White Sands, New Mexico. Polaroid by @mr_slugworth

A photo posted by CULTURE ABUSE (@cultureabusefanzine) on

A shining moment on the record comes through on “Jealous,” where in between the tilt-a-whirl guitar riffs and melodic surf-rock-tinged gang-vocal whoos, Kelling wrestles with antipathy, ultimately realizing the value of gratitude and living in the moment. There’s a clear sense of free-spiritedness within his delivery of the lines that run close to the end of the track, which include “In the end of the day, I’m just happy to be here / In the end of the day, I’m just dying to be here.”

When these words are coming from this six-piece who continue to stay true to both themselves and their past as they take on the world in a trailer-less, 16-passenger van, you can’t help but nod your head along. If not for the music, then for the authenticity in a message that could easily sit right alongside the names “Butcher” and “Winston.”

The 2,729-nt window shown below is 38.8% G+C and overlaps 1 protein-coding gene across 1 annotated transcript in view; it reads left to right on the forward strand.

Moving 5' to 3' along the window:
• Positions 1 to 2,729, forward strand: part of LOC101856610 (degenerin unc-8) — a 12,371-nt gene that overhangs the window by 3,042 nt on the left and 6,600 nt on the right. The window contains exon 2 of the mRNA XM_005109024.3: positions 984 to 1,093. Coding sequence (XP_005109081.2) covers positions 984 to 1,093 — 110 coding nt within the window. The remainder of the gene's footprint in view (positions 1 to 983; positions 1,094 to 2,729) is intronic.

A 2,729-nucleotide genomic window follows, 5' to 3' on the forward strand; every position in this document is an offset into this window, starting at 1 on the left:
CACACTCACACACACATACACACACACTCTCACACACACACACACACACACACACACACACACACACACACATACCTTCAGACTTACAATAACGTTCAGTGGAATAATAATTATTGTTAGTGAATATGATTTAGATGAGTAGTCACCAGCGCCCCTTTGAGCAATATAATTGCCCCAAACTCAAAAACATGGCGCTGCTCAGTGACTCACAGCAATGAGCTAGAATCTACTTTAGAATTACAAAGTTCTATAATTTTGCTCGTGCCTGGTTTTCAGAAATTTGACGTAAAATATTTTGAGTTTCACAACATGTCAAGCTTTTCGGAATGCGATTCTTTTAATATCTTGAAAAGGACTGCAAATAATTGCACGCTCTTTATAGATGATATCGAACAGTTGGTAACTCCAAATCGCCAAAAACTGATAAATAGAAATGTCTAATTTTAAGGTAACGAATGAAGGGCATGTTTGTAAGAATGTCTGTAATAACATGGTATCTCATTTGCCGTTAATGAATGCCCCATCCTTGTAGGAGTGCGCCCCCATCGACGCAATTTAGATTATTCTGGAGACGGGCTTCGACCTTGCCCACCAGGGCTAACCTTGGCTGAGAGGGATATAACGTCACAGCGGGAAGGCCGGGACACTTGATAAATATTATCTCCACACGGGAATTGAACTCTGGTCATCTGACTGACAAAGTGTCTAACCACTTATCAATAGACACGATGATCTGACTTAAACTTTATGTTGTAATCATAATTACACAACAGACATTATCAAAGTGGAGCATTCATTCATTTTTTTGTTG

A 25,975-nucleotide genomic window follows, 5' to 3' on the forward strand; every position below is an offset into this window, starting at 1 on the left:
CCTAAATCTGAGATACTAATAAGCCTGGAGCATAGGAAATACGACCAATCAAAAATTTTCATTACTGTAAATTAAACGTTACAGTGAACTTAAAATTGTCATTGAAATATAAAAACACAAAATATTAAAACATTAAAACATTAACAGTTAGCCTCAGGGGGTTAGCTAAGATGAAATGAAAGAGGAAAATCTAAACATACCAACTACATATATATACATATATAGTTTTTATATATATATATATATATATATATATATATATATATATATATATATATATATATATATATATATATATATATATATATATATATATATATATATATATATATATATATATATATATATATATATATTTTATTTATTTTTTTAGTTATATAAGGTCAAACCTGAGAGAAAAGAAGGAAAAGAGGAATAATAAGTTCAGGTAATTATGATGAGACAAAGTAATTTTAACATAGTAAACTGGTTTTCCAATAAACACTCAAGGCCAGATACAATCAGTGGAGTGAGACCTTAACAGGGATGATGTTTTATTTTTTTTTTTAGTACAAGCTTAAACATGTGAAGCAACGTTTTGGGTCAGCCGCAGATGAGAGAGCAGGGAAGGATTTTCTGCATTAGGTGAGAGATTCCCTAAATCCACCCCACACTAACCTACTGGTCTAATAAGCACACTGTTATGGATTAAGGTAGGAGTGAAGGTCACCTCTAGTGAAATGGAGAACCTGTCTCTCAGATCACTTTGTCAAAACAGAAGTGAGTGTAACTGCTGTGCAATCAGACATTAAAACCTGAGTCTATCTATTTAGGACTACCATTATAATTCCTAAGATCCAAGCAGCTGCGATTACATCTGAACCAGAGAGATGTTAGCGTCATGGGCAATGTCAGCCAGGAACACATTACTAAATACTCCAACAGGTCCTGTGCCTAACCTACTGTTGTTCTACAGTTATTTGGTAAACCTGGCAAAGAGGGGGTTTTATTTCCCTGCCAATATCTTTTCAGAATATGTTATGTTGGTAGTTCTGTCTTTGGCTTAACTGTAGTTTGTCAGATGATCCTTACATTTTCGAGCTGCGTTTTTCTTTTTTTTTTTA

Culture Abuse Tour

Culture Abuse’s full-length debut, Peach, was released on April 8, 2016 through 6131 Records. The album can be streamed on Spotify, purchased digitally via Bandcamp, or physically through their label’s merch store.

*Feature photo courtesy of Chelsea Muehe

Both comments and pings are currently closed.

Comments are closed.